Leonard Pitts's Miami Herald column of last Sunday came to my attention though Shelf-Awareness.com, a useful book-trade site. Citing Nicholas Carr's article, "Is Google Making Us Stupid?" in the current issue of the Atlantic, Pitts acknowledges that he can't seem to read with the same concentration as he used to. Carr had noticed this problem in his reading, and raises the possibility that Internet searching and casual use of Internet-based tools might be rewiring our brains, reducing our ability to extract data or understanding from written text.
Absent some real neurological evidence, I'll choose not to accept this hypothesis. I have never been able to concentrate in my reading as well as I wanted to, and usually it was because I wasn't really interested in the text, was sleep-deprived or seriously distracted by worries, noise, or an uncomfortable chair. Neither Carr nor Pitts give their ages, but I'm here to testify that the aging brain is not the high-powered vacuum cleaner that it is in youth.
I can still remember sitting on the cold floor of a dim, fluorescent-lighted corridor at the Boston Herald Traveler in 1969, where I worked nights in college, trying to find a quiet place to absorb "Comparative Politics: A Developmental Approach," by Almond and Powell, an unbelievably tedious theory text, for a politics class. Even then I knew that the problem was in the writing, not my concentration. (Yes, I looked up the title just now on the Internet, but I clearly remembered the authors' names.)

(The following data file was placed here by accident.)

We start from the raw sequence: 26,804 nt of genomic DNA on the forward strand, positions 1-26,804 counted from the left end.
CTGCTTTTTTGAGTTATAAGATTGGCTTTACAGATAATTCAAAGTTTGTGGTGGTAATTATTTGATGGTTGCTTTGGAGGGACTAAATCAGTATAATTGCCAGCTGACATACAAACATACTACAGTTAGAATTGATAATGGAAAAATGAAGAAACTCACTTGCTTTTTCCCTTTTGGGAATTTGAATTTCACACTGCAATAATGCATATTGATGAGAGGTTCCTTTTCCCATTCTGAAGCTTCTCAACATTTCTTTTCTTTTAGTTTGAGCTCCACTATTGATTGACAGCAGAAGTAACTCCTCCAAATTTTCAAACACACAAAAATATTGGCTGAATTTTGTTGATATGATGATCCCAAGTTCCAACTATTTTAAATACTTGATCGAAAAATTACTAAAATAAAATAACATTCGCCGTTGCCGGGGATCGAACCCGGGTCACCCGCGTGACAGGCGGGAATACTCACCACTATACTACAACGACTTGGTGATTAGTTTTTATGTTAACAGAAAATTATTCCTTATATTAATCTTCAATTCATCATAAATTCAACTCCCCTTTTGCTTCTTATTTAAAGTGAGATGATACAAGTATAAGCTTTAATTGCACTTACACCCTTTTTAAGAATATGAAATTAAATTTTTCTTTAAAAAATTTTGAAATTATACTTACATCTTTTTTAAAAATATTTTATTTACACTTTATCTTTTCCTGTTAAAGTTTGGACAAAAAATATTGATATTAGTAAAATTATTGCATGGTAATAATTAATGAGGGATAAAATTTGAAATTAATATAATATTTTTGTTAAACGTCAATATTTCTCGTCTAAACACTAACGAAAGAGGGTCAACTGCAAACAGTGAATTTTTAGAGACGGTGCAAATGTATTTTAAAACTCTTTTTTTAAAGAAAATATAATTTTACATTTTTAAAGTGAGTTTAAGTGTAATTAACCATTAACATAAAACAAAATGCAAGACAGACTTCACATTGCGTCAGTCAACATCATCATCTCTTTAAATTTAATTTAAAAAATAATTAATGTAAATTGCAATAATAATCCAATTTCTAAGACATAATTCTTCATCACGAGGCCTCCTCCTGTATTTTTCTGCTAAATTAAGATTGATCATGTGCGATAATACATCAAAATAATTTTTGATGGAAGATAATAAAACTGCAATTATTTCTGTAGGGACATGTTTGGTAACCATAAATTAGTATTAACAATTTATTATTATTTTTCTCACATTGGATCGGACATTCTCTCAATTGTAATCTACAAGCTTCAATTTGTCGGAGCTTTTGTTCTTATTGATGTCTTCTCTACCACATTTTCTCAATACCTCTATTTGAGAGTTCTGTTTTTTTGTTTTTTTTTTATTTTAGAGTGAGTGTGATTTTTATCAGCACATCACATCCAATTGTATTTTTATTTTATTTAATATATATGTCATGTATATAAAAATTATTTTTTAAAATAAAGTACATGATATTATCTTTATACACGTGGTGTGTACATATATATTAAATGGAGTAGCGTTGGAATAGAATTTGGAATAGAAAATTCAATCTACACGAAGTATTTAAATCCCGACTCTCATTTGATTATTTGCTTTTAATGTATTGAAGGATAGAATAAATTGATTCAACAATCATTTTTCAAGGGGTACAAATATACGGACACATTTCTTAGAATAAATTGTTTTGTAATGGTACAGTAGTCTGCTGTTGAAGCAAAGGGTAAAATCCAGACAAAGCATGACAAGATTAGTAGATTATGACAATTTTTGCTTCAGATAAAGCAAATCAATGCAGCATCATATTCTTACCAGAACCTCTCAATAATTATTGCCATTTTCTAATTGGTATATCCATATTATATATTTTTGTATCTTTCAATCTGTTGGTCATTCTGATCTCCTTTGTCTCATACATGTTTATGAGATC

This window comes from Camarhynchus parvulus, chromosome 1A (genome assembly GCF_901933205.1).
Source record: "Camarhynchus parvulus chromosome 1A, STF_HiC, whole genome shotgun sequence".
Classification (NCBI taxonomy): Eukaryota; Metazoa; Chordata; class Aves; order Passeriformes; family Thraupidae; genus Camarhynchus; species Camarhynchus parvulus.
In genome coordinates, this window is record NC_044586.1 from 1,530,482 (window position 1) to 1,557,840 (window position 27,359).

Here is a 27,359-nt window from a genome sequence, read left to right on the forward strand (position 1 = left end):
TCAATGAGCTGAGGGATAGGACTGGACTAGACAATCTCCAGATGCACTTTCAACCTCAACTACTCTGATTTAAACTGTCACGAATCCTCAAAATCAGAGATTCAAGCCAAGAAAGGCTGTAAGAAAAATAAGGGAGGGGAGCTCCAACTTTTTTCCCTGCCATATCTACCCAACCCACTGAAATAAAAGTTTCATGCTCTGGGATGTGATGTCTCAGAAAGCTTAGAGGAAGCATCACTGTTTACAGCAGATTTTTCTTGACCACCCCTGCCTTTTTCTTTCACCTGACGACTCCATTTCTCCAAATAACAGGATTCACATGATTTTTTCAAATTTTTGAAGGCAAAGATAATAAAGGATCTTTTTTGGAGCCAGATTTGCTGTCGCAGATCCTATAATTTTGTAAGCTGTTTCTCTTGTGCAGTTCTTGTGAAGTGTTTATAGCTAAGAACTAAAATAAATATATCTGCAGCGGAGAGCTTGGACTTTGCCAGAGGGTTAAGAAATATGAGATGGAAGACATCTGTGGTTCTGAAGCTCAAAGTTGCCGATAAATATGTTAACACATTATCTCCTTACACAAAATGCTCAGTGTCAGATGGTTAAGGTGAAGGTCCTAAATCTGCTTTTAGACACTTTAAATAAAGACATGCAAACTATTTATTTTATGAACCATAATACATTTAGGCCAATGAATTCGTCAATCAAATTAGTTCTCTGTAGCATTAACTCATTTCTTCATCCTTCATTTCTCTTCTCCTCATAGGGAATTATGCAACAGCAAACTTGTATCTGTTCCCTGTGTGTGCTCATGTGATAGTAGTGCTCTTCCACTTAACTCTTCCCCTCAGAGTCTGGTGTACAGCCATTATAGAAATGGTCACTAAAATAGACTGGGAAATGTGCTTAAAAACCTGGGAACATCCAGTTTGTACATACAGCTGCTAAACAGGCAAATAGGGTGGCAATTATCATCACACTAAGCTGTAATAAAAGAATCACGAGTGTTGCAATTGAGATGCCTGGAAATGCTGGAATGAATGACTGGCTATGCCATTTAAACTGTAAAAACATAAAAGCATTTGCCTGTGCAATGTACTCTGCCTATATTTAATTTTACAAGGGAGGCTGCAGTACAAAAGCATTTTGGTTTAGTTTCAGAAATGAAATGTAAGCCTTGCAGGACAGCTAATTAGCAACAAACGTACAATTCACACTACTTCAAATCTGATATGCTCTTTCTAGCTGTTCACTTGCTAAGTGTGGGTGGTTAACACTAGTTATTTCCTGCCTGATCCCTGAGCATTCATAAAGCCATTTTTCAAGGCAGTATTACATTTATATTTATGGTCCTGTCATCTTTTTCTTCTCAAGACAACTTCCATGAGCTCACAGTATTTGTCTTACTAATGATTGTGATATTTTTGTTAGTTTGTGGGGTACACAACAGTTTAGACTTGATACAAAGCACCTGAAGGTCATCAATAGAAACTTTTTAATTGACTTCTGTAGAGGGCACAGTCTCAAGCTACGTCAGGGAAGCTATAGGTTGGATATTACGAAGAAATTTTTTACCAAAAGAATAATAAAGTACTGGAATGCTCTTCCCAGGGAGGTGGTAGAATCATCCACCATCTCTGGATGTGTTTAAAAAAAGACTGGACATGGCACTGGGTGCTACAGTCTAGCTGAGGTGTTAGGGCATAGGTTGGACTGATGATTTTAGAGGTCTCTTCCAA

Slow and careful reading does bring rewards, if we're willing to make the effort, and can filter out the garbage that comes our way in the meantime. I have just finished reading the German writer Bernhard Schlink's new novel, "Homecoming," and have a strong feeling that I need to read it again, right now. But not because I lack concentration. It's short and astonishingly strange and beautiful and compelling. Translated, from the German, by Michael Henry Heim and set in Germany, New York City, and the Adirondacks (!), it concerns a young man in a kind of detective search for his lost father (though he doesn't know that at first). Mixed in with the narrative is a rich tapestry of reflections on love, betrayal, Nazism, evil, Homer's "Odyssey," and all other kinds of homecoming, and home-longing, stories.
I read the novel slowly enough to enjoy the main story, but not slowly enough to absorb all that is going on in the emotional/psychological/intellectual/historical shadows. It's the sort of book which you have to read a few pages at a time, stop, think, then read another few pages, and so on. Who has time for that?
Alas, I can't read it again right now, because I have to read a book for an author interview I'm doing on Thursday, and there are so many other things begging for attention. I'll get to it sometime, surely. If someone will remind me.